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AnswerOkay, perhaps an answer from an evolutionary biologist will help (someone who actually understands evolution). Obviously, this answer will be a gross oversimplification. Microevolution and macroevolution are, essentially, the same thing. However they are very different in the respect that macroevolution extends over many generations and can eventually lead to another species. Yes, there is proof of macroevolution. Obviously we do not have the time to sit around and wait thousands or millions of years to watch it happen, so we must look elsewhere. Summation is a great example. Scientists from different fields (such as Biology, Paleontology, anatomy, genetics, microbiology, anthropology, etc.) can take different species of animals and arrange them on a phylogenetic tree (tree of life). Every time, from all different fields, independently, all of the trees of life will match...EXACTLY. We also have millions of fossils to show transitions and millions of animals to compare DNA.

Specifically regarding humans, Chromosome 2 proves that we do in fact share a common ancestor with the Great Apes. All of the Great Apes have 48 chromosomes (24 pairs), we have 46 chromosomes (23 pairs). Where did that pair go? We believed that a chromosome had gotten fused, but we weren't sure. If there was no fused chromosome, then evolution had a huge problem. Then we found Chromosome 2. Chromosomes have a telomere on each end and a centromere in the middle. Each chromosome has two telomeres and one centromere. So if a chromosome had been fused, it would have three telomeres (one on each end and one in the middle) and two centromeres (one should be inactive). Guess what...we found it. Chromosome 2 has three telomeres and two centromeres (unlike any other chromosome). Somewhere along the line, we broke off and took our own evolutionary route, although we still belong in the family of Great Apes.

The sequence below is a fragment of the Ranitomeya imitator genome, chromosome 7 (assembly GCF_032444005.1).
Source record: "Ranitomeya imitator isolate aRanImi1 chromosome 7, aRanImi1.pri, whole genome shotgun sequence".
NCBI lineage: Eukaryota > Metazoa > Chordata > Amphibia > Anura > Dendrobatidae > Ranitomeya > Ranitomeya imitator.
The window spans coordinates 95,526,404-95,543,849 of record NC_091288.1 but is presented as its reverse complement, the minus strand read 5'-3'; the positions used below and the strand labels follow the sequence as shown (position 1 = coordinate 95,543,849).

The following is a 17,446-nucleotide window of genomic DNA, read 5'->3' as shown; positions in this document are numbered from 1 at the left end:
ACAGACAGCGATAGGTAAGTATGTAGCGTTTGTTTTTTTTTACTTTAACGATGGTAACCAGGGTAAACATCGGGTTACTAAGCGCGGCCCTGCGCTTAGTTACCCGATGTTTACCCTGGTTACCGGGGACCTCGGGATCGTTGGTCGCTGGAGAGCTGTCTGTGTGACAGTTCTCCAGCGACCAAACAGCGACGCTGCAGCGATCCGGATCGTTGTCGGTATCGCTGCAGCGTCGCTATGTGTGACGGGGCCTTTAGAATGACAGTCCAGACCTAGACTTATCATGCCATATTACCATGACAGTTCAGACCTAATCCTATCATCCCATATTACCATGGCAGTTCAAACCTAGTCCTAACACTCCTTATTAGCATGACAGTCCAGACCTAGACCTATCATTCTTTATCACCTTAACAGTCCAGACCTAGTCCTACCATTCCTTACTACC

On a side note, Endogenous Retroviruses (ERVs) exist in DNA. They are essentially viruses that are "good," and they exchange information. If they land on a body cell of an organism, their information is forever lost. However if they land on a sperm or an egg, their information will be passed to that organism's offspring. Chimpanzees and humans have over 60 ERVs in the exact same places in our genome. The chances of even one ERV landing in the same spot in our genomes (if we weren't related) is .00000000016% (since our genome is about 3 billion base pairs long). Think of the likelihood that over 60 ERVs would land in the exact same spots.

Things to study to improve your understanding:

- Summation

- Atavisms

- ERVs

- Vestigial Structures

- Pseudogenes (relates to atavisms)

- Speciation (very important)

- Allele Frequencies

- Genetic Drift

Hope this helps,

Dr. J

AnswerAlthough many examples are produced, when examined closely, they often could be interpreted differently under another paradigm. Some of the evolutionary arguments for vestigial organs and embryonic recapitulation have turned out to be either fallacious or fraudulent (in the case of the latter). Answer">Answer">AnswerYou believe in micro evolution do you not? If so then you must accept macro evolution as it is micro evolution on a grander scale AnswerThe evidence does not support it... case in point: antibacterial soap... the bacteria are microevolving, but the whole time, they remain bacteria. The DNA information is so specific, (according to Richard Dawkins, equal to 30 sets of the Encyclopedia Brittanica) and ordered in such a way, it has never been observed or proven to occur, in any single celled creature or multi-celled creature.